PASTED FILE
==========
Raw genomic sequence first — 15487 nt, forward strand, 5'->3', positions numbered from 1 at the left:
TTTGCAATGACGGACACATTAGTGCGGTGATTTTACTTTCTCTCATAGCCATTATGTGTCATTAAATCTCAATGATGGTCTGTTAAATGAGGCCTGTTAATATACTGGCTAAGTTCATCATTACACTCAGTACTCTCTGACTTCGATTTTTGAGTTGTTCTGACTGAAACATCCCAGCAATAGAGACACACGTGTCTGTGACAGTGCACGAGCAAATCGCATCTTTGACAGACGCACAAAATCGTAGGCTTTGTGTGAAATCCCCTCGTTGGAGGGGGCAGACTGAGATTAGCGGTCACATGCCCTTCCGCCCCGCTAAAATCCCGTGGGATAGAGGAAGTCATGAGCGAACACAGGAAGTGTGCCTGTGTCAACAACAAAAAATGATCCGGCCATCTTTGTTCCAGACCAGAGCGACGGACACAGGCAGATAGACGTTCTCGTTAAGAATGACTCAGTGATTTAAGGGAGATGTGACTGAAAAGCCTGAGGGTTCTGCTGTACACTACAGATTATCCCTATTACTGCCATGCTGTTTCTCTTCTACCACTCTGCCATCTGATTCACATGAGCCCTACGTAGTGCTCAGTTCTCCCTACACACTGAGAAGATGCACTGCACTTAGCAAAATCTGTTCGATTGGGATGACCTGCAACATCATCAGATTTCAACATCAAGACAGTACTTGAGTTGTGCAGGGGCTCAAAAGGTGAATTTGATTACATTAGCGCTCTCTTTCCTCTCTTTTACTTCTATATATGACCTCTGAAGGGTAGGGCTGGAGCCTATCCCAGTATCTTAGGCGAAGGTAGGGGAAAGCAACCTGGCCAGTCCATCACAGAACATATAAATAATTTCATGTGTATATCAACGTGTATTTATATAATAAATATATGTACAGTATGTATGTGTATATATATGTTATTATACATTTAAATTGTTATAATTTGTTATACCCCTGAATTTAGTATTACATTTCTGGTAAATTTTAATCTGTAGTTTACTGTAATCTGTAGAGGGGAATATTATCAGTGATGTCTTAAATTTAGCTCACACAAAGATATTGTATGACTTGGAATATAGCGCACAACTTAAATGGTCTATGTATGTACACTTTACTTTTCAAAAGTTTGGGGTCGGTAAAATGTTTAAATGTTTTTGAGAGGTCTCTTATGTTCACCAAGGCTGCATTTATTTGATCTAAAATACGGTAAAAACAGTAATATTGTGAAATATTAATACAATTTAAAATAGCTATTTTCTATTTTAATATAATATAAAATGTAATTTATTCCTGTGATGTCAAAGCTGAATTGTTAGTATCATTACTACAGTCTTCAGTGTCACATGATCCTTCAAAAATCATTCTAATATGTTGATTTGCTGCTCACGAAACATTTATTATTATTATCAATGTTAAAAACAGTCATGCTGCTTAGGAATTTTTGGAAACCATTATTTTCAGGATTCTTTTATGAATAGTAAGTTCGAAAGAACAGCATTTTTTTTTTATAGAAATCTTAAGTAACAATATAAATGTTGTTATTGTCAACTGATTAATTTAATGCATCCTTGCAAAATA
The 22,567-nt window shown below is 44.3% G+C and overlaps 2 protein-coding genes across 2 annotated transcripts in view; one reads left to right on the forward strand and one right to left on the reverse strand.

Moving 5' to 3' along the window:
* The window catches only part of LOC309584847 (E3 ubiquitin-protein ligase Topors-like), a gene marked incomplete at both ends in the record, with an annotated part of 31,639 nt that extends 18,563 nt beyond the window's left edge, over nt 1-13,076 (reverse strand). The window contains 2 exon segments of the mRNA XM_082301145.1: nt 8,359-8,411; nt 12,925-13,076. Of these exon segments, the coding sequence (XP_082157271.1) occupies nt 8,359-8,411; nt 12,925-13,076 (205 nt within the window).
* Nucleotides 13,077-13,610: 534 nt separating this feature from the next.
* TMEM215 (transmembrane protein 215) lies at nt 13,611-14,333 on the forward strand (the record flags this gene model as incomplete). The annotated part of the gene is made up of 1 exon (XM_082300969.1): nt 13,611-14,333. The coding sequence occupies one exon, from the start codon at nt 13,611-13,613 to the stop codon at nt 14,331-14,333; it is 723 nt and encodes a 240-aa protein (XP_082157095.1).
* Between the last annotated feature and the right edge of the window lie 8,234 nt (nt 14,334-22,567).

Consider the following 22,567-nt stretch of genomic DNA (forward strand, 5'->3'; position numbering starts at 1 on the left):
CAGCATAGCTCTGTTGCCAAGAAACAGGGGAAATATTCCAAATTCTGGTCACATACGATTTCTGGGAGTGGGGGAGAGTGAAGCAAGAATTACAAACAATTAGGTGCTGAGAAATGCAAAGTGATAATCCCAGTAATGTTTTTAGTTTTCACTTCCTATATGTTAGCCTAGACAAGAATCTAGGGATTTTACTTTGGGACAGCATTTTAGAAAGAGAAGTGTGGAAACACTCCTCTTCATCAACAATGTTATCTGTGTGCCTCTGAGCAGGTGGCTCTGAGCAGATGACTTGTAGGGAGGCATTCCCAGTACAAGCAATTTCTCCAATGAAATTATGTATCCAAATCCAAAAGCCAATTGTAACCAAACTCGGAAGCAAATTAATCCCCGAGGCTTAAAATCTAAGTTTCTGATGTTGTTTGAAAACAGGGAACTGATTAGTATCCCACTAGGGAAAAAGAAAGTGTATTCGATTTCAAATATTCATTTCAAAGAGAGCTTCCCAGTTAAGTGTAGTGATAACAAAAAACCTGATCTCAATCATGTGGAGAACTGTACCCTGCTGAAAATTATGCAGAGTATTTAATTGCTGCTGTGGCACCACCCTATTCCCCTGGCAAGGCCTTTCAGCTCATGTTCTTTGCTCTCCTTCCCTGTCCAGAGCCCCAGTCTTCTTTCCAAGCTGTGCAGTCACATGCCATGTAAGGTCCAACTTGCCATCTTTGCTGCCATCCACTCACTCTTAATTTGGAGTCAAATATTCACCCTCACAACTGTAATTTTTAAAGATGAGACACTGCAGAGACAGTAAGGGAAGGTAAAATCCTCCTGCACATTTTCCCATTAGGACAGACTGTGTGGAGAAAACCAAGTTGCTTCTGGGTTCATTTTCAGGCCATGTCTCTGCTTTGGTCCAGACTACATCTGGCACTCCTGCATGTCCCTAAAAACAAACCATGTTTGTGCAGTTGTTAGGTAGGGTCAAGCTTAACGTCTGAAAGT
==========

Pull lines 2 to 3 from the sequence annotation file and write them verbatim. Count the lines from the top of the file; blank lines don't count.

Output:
TTTGCAATGACGGACACATTAGTGCGGTGATTTTACTTTCTCTCATAGCCATTATGTGTCATTAAATCTCAATGATGGTCTGTTAAATGAGGCCTGTTAATATACTGGCTAAGTTCATCATTACACTCAGTACTCTCTGACTTCGATTTTTGAGTTGTTCTGACTGAAACATCCCAGCAATAGAGACACACGTGTCTGTGACAGTGCACGAGCAAATCGCATCTTTGACAGACGCACAAAATCGTAGGCTTTGTGTGAAATCCCCTCGTTGGAGGGGGCAGACTGAGATTAGCGGTCACATGCCCTTCCGCCCCGCTAAAATCCCGTGGGATAGAGGAAGTCATGAGCGAACACAGGAAGTGTGCCTGTGTCAACAACAAAAAATGATCCGGCCATCTTTGTTCCAGACCAGAGCGACGGACACAGGCAGATAGACGTTCTCGTTAAGAATGACTCAGTGATTTAAGGGAGATGTGACTGAAAAGCCTGAGGGTTCTGCTGTACACTACAGATTATCCCTATTACTGCCATGCTGTTTCTCTTCTACCACTCTGCCATCTGATTCACATGAGCCCTACGTAGTGCTCAGTTCTCCCTACACACTGAGAAGATGCACTGCACTTAGCAAAATCTGTTCGATTGGGATGACCTGCAACATCATCAGATTTCAACATCAAGACAGTACTTGAGTTGTGCAGGGGCTCAAAAGGTGAATTTGATTACATTAGCGCTCTCTTTCCTCTCTTTTACTTCTATATATGACCTCTGAAGGGTAGGGCTGGAGCCTATCCCAGTATCTTAGGCGAAGGTAGGGGAAAGCAACCTGGCCAGTCCATCACAGAACATATAAATAATTTCATGTGTATATCAACGTGTATTTATATAATAAATATATGTACAGTATGTATGTGTATATATATGTTATTATACATTTAAATTGTTATAATTTGTTATACCCCTGAATTTAGTATTACATTTCTGGTAAATTTTAATCTGTAGTTTACTGTAATCTGTAGAGGGGAATATTATCAGTGATGTCTTAAATTTAGCTCACACAAAGATATTGTATGACTTGGAATATAGCGCACAACTTAAATGGTCTATGTATGTACACTTTACTTTTCAAAAGTTTGGGGTCGGTAAAATGTTTAAATGTTTTTGAGAGGTCTCTTATGTTCACCAAGGCTGCATTTATTTGATCTAAAATACGGTAAAAACAGTAATATTGTGAAATATTAATACAATTTAAAATAGCTATTTTCTATTTTAATATAATATAAAATGTAATTTATTCCTGTGATGTCAAAGCTGAATTGTTAGTATCATTACTACAGTCTTCAGTGTCACATGATCCTTCAAAAATCATTCTAATATGTTGATTTGCTGCTCACGAAACATTTATTATTATTATCAATGTTAAAAACAGTCATGCTGCTTAGGAATTTTTGGAAACCATTATTTTCAGGATTCTTTTATGAATAGTAAGTTCGAAAGAACAGCATTTTTTTTTTATAGAAATCTTAAGTAACAATATAAATGTTGTTATTGTCAACTGATTAATTTAATGCATCCTTGCAAAATA
The 22,567-nt window shown below is 44.3% G+C and overlaps 2 protein-coding genes across 2 annotated transcripts in view; one reads left to right on the forward strand and one right to left on the reverse strand.